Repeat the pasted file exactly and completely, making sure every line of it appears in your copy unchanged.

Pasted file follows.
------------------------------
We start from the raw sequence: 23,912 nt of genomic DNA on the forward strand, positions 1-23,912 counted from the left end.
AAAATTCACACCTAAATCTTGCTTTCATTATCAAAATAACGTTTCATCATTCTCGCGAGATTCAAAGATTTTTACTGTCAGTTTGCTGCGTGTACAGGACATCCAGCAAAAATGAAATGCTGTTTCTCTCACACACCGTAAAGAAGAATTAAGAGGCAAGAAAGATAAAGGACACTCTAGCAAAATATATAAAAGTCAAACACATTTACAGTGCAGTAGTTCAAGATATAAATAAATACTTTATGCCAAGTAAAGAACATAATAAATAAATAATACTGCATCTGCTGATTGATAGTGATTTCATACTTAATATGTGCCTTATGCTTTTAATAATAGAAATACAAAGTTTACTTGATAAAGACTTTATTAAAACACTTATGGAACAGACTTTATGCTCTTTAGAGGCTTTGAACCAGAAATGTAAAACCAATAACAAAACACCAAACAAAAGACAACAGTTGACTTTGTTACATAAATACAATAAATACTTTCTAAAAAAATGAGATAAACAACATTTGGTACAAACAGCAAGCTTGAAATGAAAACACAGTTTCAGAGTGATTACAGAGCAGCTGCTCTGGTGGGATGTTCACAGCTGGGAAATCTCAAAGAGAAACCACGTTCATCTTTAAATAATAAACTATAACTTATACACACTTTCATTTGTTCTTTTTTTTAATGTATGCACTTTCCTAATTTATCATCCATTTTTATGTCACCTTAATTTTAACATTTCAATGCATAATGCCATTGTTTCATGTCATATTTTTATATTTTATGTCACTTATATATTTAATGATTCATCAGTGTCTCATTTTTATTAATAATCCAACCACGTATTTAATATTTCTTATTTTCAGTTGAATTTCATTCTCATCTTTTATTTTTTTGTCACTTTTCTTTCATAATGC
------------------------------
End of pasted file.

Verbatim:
We start from the raw sequence: 23,912 nt of genomic DNA on the forward strand, positions 1-23,912 counted from the left end.
AAAATTCACACCTAAATCTTGCTTTCATTATCAAAATAACGTTTCATCATTCTCGCGAGATTCAAAGATTTTTACTGTCAGTTTGCTGCGTGTACAGGACATCCAGCAAAAATGAAATGCTGTTTCTCTCACACACCGTAAAGAAGAATTAAGAGGCAAGAAAGATAAAGGACACTCTAGCAAAATATATAAAAGTCAAACACATTTACAGTGCAGTAGTTCAAGATATAAATAAATACTTTATGCCAAGTAAAGAACATAATAAATAAATAATACTGCATCTGCTGATTGATAGTGATTTCATACTTAATATGTGCCTTATGCTTTTAATAATAGAAATACAAAGTTTACTTGATAAAGACTTTATTAAAACACTTATGGAACAGACTTTATGCTCTTTAGAGGCTTTGAACCAGAAATGTAAAACCAATAACAAAACACCAAACAAAAGACAACAGTTGACTTTGTTACATAAATACAATAAATACTTTCTAAAAAAATGAGATAAACAACATTTGGTACAAACAGCAAGCTTGAAATGAAAACACAGTTTCAGAGTGATTACAGAGCAGCTGCTCTGGTGGGATGTTCACAGCTGGGAAATCTCAAAGAGAAACCACGTTCATCTTTAAATAATAAACTATAACTTATACACACTTTCATTTGTTCTTTTTTTTAATGTATGCACTTTCCTAATTTATCATCCATTTTTATGTCACCTTAATTTTAACATTTCAATGCATAATGCCATTGTTTCATGTCATATTTTTATATTTTATGTCACTTATATATTTAATGATTCATCAGTGTCTCATTTTTATTAATAATCCAACCACGTATTTAATATTTCTTATTTTCAGTTGAATTTCATTCTCATCTTTTATTTTTTTGTCACTTTTCTTTCATAATGC